Why Would God Create Mosquitoes?
I remember our first few days of living in Athens, GA. We had just moved there from Charlottesville, Virginia, so I could take a post-doctoral position at the University of Georgia. My oldest daughter had just turned three. We were busy unpacking so we sent her out to play on the new swing set in the backyard.
A few minutes later she already wanted to come inside—and I could understand why. The poor kid’s legs were covered with mosquito bites.
Times like these prompt questions like, “Why would God create mosquitoes?”
The poignancy of this question extends beyond the discomfort of a small child. Mosquitoes cause a significant amount of very real human suffering. The mosquito (Anopheles) that harbors the malaria parasite causes 247 million people a year to contract the disease, of which about 1 million die. Mosquitoes also spread yellow fever, dengue fever, Rift Valley fever, and the West Nile virus.
Why would God create mosquitoes, indeed?
The misery caused by mosquitoes has lead to eradication efforts. If this work is successful and these pests are completely eliminated, what will happen? Recently, a writer for Nature posed that very question to scientists who study mosquito biology and their ecological role.1 Would the total eradication of mosquitoes have a deleterious impact on ecosystems? If not, then one would be justified in viewing these creatures as a true nuisance, incompatible with the work of an all-powerful, all-knowing, all-good Creator. But if they would be missed, then it means that mosquitoes are indeed part of God’s good creation.
As it turns out, mosquitoes do play an important role in a variety of ecosystems. For example, each year when the snow melts in the Arctic tundra, mosquitoes hatch from their eggs and make up a significant part of the biomass. Some scientists believe these insects serve as an important food source for migratory birds. Mosquitoes even impact the migratory routes of caribou. As caribou move through the Arctic, they take certain routes specifically to avoid mosquito swarms. These migratory routes then impact plant distribution, dictate the feeding behavior of wolves, etc.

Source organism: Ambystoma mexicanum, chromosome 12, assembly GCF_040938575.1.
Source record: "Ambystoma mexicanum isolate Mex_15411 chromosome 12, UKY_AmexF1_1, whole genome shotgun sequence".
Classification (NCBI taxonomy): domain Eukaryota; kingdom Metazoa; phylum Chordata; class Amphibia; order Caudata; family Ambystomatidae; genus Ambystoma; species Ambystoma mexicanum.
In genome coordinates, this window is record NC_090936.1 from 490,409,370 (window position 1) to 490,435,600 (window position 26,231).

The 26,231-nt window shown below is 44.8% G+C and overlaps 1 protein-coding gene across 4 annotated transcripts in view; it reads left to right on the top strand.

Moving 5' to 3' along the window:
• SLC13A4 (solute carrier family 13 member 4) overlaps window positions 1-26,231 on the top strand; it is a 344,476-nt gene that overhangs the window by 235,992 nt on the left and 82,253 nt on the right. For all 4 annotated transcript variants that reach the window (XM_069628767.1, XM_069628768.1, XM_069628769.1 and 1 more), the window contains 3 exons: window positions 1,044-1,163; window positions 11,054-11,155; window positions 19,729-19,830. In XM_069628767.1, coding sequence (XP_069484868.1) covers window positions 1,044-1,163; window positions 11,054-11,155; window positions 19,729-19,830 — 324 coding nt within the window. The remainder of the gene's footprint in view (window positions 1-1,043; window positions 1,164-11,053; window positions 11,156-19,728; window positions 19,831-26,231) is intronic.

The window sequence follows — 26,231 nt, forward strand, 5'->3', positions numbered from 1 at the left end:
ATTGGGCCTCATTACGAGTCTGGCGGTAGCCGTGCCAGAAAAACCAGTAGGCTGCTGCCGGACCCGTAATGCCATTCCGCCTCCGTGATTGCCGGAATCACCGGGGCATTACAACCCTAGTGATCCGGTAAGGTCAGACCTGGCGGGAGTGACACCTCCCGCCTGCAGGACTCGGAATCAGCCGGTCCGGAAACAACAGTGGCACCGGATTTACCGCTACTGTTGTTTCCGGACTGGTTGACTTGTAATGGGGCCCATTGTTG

In aquatic environments mosquito larvae serve as a food source for fish. In other habitats, spiders, salamanders, frogs, reptiles, and other insects consume mosquitoes. Mosquitoes themselves feed on decaying leaves, organic debris, and microbes. They serve as pollinators as well. Around 3,500 known species of mosquitoes occupy every continent and every conceivable habitat. Yet, only around 200 of these species will annoy humans and even fewer will bite.
So, it looks like mosquitoes do serve a function. As such, they can be understood as part of God’s good design.
But what would happen if these creatures were eradicated completely? It seems that mosquito experts are divided on whether or not their loss would have a dramatic effect on most ecosystems. According to some ecologists, the loss of mosquitoes would harm most ecosystems. Others believe that other organisms would step in and assume mosquitoes’ role as food sources, detrivores, and pollinators. Yet even if mosquitoes can be eliminated without consequence, it doesn’t exclude them from God’s good design. If they were never created, it appears that God still would have to make something like them.
The fact that other organisms could possibly assume the role of mosquitoes within ecosystems speaks of the natural order’s elegant design. It appears that robustness has been built into ecosystems; if a key species disappears other organisms can take its place and buffer the ecosystem from potential damage.
Most scientists agree that—compared to other organisms—mosquitoes are unusually efficient at sucking blood from one individual in the population and then transferring the blood to another individual. This makes mosquitoes adept at spreading pathogenic microbes. As a consequence, if mosquitoes were eliminated, the spread of certain diseases would halt—but there is a downside to such an outcome. While the population might become healthier, its numbers would swell and overpopulation would eventually become a concern. Overpopulation then leads to the loss of health because of limited resources and, thus, leads back to suffering.
Still—revenge is sweet.
- Janet Fang, “A World without Mosquitoes,” Nature 466 (2010): 432–34.